Research ArticleNeuroscience

Biased M1 receptor–positive allosteric modulators reveal role of phospholipase D in M1-dependent rodent cortical plasticity

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Science Signaling  03 Dec 2019:
Vol. 12, Issue 610, eaax2057
DOI: 10.1126/scisignal.aax2057

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Modulating receptor signaling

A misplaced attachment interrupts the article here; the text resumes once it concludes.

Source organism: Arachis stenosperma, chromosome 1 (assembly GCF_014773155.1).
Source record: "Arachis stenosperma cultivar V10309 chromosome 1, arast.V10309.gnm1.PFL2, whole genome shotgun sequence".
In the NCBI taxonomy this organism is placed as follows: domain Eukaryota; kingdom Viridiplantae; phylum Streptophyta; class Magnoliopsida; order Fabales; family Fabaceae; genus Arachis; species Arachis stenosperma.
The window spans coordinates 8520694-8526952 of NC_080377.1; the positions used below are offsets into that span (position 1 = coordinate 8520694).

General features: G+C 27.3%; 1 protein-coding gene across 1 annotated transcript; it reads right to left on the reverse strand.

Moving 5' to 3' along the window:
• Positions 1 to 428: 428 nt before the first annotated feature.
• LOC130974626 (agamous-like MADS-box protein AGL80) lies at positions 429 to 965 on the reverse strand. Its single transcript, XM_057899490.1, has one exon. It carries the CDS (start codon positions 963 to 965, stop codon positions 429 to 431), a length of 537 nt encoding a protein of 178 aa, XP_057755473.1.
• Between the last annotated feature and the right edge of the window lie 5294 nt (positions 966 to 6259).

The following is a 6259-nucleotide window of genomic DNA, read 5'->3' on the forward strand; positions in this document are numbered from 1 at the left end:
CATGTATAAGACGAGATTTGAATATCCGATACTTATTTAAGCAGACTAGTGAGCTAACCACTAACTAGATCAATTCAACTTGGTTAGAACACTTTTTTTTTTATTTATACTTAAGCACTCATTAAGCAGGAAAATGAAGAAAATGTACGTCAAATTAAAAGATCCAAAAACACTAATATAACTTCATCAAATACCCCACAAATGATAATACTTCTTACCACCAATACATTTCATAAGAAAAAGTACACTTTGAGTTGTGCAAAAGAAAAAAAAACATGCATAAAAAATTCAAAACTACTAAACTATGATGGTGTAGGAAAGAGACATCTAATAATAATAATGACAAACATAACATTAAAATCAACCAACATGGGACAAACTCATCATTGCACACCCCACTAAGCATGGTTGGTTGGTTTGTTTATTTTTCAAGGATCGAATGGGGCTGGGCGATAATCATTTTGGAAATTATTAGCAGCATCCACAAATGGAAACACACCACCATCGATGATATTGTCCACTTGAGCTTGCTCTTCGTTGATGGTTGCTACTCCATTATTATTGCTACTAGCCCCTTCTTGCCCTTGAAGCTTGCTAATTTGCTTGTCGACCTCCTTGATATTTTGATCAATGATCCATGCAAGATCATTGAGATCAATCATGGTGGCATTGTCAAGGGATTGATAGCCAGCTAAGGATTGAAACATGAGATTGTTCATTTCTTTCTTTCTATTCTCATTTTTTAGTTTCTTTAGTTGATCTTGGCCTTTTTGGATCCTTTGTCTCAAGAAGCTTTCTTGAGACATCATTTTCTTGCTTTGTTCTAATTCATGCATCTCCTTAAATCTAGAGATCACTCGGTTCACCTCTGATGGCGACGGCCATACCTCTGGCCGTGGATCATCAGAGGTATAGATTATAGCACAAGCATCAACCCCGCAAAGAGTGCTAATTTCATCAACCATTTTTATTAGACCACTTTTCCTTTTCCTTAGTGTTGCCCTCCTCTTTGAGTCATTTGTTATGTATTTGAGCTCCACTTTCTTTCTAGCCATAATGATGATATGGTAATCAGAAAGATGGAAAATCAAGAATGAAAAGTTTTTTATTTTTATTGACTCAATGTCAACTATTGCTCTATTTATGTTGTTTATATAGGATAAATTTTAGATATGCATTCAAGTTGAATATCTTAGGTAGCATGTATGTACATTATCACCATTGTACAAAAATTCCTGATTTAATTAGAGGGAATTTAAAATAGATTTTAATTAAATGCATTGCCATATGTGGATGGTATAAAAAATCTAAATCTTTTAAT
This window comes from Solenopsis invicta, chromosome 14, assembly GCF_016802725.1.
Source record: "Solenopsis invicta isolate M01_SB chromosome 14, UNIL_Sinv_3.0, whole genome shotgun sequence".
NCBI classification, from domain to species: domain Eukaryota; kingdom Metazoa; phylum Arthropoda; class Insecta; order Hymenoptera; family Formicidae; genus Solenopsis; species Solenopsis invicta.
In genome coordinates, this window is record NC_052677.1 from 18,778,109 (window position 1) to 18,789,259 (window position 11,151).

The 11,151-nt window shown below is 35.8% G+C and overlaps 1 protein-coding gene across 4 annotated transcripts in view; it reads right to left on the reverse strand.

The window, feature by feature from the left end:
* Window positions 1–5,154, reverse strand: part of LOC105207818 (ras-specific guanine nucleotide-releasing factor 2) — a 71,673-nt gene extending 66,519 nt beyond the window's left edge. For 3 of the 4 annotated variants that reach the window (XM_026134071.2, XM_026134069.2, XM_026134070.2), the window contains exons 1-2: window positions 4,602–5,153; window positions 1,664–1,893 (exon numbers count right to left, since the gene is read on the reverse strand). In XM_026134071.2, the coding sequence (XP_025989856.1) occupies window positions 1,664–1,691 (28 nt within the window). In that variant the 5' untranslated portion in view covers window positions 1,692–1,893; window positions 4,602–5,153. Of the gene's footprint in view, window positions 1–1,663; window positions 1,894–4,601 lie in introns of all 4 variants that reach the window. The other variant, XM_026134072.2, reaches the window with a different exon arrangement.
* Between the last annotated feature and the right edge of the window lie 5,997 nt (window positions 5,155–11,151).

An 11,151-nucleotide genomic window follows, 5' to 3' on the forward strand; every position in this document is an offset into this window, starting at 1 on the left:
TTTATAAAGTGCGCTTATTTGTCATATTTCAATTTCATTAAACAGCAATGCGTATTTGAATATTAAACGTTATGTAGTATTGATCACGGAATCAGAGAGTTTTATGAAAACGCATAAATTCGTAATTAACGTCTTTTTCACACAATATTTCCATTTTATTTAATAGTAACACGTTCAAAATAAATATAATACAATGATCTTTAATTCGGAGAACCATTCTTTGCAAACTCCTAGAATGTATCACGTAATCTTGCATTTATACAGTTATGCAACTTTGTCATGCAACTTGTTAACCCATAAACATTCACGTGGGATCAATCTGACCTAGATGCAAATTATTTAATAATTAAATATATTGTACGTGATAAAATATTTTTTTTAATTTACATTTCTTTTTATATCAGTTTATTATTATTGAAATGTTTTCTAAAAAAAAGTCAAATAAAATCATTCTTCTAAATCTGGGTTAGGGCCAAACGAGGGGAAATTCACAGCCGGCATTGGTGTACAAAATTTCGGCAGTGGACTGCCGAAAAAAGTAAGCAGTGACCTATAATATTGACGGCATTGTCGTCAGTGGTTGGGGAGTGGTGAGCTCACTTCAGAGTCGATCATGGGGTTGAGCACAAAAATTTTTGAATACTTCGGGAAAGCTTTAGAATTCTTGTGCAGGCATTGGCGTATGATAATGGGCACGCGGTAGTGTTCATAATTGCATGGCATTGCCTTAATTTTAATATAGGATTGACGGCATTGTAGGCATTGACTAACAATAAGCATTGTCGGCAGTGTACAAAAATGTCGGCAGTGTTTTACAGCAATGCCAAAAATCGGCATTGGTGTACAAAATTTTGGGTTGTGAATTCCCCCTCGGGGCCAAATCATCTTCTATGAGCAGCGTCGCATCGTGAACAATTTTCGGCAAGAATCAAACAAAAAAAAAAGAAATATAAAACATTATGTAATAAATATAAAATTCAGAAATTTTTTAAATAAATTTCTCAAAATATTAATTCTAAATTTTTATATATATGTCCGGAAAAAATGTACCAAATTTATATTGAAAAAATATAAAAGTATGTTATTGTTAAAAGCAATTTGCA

The M1 subtype of the muscarinic acetylcholine receptor family of GPCRs is an important therapeutic target in the treatment of schizophrenia and Alzheimer’s disease. Specific positive allosteric modulators (PAMs) of the M1 receptor enhance cognition in animal models of these disorders but have limited efficacy because of other pharmacological properties. Moran et al. used biased M1 receptor PAMs that differentially affected downstream signaling to show that phospholipase D (PLD) was required for M1 receptor–mediated long-term depression in the mouse prefrontal cortex, a process implicated in the therapeutic benefits of targeting this receptor. Together, these data suggest that different PAMs could have distinct abilities to regulate cognitive function or other responses in vivo.

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